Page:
A new treatment still in the test-tube stage appears to make cancers wither and stop spreading by choking off their blood supply, researchers say.

The developers of the treatment say it may overcome shortcomings that have doomed earlier attempts to starve cancers.The drug is still in early stages of development and has not been tested on people. Many potential cancer treatments look promising at such early stages but fail when tried on the sick.

A report on the new work, conducted at the Scripps Research Institute in San Diego, was published in Friday's issue of the journal Cell.

The treatment uses an antibody called LM609. When injected into the blood, it seems to stop newly forming blood vessels from receiving signals they need to keep growing. Sending out new blood vessels is an essential step in the growth and spread of tumors.

"The antibody tricks these newly forming vessels into self-destruction, or programmed cell death, by interfering with their survival signal," said Dr. David A. Cheresh. "When the signal is blocked, the cells think they are in the wrong place and commit suicide."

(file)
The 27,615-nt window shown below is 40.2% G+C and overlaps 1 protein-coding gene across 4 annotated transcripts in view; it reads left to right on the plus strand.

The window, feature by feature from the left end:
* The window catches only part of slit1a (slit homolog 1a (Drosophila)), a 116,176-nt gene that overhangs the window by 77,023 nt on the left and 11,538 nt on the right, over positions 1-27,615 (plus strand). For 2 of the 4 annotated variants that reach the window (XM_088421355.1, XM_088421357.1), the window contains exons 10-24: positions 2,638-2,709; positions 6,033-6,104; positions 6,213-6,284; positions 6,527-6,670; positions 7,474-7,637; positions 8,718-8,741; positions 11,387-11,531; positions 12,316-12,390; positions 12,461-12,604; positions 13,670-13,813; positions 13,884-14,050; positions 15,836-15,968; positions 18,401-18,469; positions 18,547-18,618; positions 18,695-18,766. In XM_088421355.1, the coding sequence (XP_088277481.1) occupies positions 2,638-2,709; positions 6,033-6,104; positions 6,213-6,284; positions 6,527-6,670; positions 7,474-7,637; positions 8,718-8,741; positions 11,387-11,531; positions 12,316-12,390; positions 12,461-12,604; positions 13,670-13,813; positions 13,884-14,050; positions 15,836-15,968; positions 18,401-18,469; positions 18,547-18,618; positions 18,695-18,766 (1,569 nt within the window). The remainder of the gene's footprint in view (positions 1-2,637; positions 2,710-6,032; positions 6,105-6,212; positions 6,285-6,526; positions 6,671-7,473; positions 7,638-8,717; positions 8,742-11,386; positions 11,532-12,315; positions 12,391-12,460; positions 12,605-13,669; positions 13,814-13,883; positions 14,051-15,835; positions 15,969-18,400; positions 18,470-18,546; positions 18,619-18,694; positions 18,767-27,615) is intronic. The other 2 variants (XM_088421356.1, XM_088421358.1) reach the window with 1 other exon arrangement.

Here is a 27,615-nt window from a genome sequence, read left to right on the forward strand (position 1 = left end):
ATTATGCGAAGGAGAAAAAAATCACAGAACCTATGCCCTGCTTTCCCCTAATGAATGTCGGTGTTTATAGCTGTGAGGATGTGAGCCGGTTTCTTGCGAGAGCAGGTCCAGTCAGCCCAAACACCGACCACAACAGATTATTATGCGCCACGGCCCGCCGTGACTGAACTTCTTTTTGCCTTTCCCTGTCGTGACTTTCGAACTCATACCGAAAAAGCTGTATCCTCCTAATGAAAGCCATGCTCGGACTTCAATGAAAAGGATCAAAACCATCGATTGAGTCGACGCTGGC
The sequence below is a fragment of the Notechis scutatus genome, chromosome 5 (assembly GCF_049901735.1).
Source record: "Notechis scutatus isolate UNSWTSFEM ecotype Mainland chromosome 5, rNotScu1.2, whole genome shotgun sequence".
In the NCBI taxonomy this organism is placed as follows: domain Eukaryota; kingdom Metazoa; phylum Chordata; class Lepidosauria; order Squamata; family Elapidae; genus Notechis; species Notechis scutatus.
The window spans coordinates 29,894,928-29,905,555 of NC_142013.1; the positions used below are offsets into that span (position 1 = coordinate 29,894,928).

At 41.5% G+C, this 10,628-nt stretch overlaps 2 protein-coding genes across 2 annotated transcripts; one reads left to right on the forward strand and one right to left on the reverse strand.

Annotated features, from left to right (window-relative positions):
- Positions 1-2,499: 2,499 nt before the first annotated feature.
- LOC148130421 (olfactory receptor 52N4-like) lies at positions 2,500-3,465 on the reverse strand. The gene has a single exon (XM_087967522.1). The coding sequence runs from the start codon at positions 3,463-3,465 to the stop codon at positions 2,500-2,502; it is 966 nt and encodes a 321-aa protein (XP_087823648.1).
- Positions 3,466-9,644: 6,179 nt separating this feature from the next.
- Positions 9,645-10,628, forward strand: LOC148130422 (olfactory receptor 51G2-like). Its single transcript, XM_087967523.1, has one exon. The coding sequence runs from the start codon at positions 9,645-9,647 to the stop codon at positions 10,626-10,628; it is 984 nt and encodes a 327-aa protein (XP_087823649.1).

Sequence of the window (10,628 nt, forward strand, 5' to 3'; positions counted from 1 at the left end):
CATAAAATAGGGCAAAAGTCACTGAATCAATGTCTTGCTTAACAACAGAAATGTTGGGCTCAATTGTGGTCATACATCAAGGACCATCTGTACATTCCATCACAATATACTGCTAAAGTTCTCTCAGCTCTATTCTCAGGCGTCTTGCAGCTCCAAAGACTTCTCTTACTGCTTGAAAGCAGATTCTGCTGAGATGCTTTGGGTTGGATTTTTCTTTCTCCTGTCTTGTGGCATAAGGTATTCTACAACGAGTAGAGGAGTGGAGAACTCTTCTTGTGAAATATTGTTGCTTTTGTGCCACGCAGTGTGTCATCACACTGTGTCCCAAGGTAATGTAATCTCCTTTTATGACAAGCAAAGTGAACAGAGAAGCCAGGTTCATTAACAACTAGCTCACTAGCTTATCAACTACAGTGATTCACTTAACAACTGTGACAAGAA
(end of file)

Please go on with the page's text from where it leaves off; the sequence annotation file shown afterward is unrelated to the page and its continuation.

Cheresh and Peter C. Brooks, the treatment's developers, said animal studies suggest it will work against cancers of the lung, breast, pancreas, brain, larynx and skin.

The researchers have tested the treatment on tumor fragments placed in chicken embryos. They said they hope to begin studies on people within 18 months.

Earlier attempts to starve tumors have failed because cancer can use more than one method to grow blood vessels. Experts hope the new approach interferes with a process that is essential to all these methods of growth.

Dr. Judah Folkman, a pioneer in the study of cancer blood supply, called the Scripps work "a remarkable achievement."